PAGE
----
Whatever the truth of his talents, he’s certainly had an illustrious and successful involvement in communication, teaching and the arts ever since. Following his teacher-training, he taught in schools in and around London before meeting an influential member of the Department of Education. This led to Paddy running the department’s arts qualifications accreditation process after the introduction of the National Curriculum. Of course, his contribution still had to be extraordinary, revealing that he wrote the mechanism that allows school league tables to be drawn up.

After retiring at 60, Paddy took on consultancy work that resulted in a contract in Azerbaijan – and a very serious stroke. Ten years ago, a search for a more nourishing way of life led him to Wells, where family were – and 14 Chamberlain Street.

The Georgian facade of 14 Chamberlain Street, Wells, belies the size of the property behind

Paddy and Judith knew it was right for them as soon as they walked in, because of the huge high ceilings and the sense of history. Although it has a Georgian south-facing façade, it began as agricultural housing and in the 15th and 16th centuries was given to the precentor to make income by renting it to people. Paddy and Judith’s first floor bedroom is the former drawing room and has a twelve-foot high ceiling and impressive cornicing. They’ve dressed the whole house with family heirloom-hand-me-downs, like hand-embroidered chair cushions, giving it a warmth that a property of this size wouldn’t usually have.

The master bedroom at 14 Chamberlain Street has 12 foot high ceilings and is the former drawing room

Chamberlain Street has room for all the family’s needs – for Judith’s consulting rooms (she’s a respected psychotherapist), for visits from the grandchildren, for parking and for entertaining. They’ve extended it at the back, creating a convivial kitchen and a dining room (“we can seat 12 comfortably”) that has doors opening onto the garden – an outdoor space brilliantly redesigned by Judith and designer Helen Johnson with perennials and grasses, based on a circular pattern. Paddy built a Hansel and Gretel potting shed out there, and over the years they’ve unearthed discoveries like soot, meaning that a blacksmith probably lived there at some stage.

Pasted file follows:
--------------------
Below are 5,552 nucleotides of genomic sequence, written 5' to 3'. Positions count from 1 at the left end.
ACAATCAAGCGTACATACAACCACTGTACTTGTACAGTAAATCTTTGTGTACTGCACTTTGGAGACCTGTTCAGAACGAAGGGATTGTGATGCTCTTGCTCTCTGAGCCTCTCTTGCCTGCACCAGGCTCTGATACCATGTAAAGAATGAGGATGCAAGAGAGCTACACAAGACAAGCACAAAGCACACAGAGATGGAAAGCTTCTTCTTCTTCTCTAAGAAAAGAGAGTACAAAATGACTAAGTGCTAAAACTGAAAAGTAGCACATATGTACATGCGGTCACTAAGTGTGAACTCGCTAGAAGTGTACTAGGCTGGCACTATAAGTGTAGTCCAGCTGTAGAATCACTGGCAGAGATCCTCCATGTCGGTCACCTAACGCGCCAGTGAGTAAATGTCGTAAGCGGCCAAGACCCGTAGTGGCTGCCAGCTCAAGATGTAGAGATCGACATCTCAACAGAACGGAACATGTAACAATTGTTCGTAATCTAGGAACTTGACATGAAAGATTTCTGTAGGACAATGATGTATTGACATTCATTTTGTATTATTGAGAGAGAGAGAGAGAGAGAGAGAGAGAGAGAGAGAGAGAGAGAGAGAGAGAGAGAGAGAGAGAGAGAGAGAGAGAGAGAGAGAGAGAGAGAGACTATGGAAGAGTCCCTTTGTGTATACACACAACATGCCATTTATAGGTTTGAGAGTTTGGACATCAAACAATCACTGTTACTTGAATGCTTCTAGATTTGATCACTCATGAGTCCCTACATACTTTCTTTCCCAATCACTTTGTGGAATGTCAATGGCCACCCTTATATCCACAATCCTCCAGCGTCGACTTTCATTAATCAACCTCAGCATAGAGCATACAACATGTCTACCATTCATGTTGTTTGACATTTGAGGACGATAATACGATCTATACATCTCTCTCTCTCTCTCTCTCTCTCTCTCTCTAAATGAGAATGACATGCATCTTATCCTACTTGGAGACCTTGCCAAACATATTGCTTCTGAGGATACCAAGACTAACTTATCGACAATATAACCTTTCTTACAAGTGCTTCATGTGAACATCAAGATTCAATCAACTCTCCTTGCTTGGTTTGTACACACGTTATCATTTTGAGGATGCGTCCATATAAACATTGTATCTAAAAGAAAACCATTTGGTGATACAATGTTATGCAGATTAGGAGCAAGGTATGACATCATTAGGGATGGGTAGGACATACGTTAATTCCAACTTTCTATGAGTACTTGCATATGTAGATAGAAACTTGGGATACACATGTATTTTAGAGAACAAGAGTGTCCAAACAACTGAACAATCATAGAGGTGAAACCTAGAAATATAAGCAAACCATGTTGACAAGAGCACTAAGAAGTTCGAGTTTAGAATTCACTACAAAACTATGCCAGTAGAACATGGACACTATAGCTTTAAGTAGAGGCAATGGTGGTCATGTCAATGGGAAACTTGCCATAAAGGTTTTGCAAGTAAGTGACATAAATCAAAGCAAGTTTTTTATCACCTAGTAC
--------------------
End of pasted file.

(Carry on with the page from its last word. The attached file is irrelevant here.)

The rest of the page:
Judith O’Hagan created the grass garden at Chamberlain Street with designer Helen Johnson

With such a large home and interesting owners, it’s no surprise then that it’s seen some lively parties in the last decade, especially when you learn how much Paddy is embedded into the community. He not only co-founded the very successful Wells Food Festival in 2012 which now has up to 10,000 annual visitors, but he was part of the campaign to see Wells become City of Culture 2021 (an accolade which has subsequently been awarded to Coventry). He is also the Chair of Wells Art Contemporary, an international art show which this year had 3800 entries from 50 countries (see it online at the moment) – he has had a lifelong passion for contemporary art, a result in part, of watching his teacher-father paint after hours and during the holidays in the art room at the school where he taught. The open-hearted O’Hagans love to host, opening their home up for a Carnival party (the parade passes by their door) at which they’ve hosted over 150 people inside and out.

Paddy O’Hagan was one of the founders of Wells Food Festival

But this revelry has a more significant reason than just to make merry. “My simple thing is that if you don’t work at community, it doesn’t happen” insists Paddy. “You should try and get as many people as possible talking to each other and then you sustain the economy. If we’re not all talking to each other, how the hell are we going to pull things round?” His devotion to the city is obvious too. “Wells is a great community.” He says. “You can’t do things like we’ve done unless everybody is interested in doing it. We have carnival, the May Fair, several festivals, we have all sorts of stuff going on. And it’s tiny, about 12,000 residents. The music is amazing, kids do loads of stuff, you can join in as much or as little as you like. I’m now selling because we’re older and don’t need so much room, but I’m keen that the next owner understands that it’s been a space that celebrates people.” Just as Paddy has done his whole life, by entertaining, enthralling and helping us all, both on and off stage.

 

14 Chamberlain Street is on the market with Lodestone Property (Nov 2020)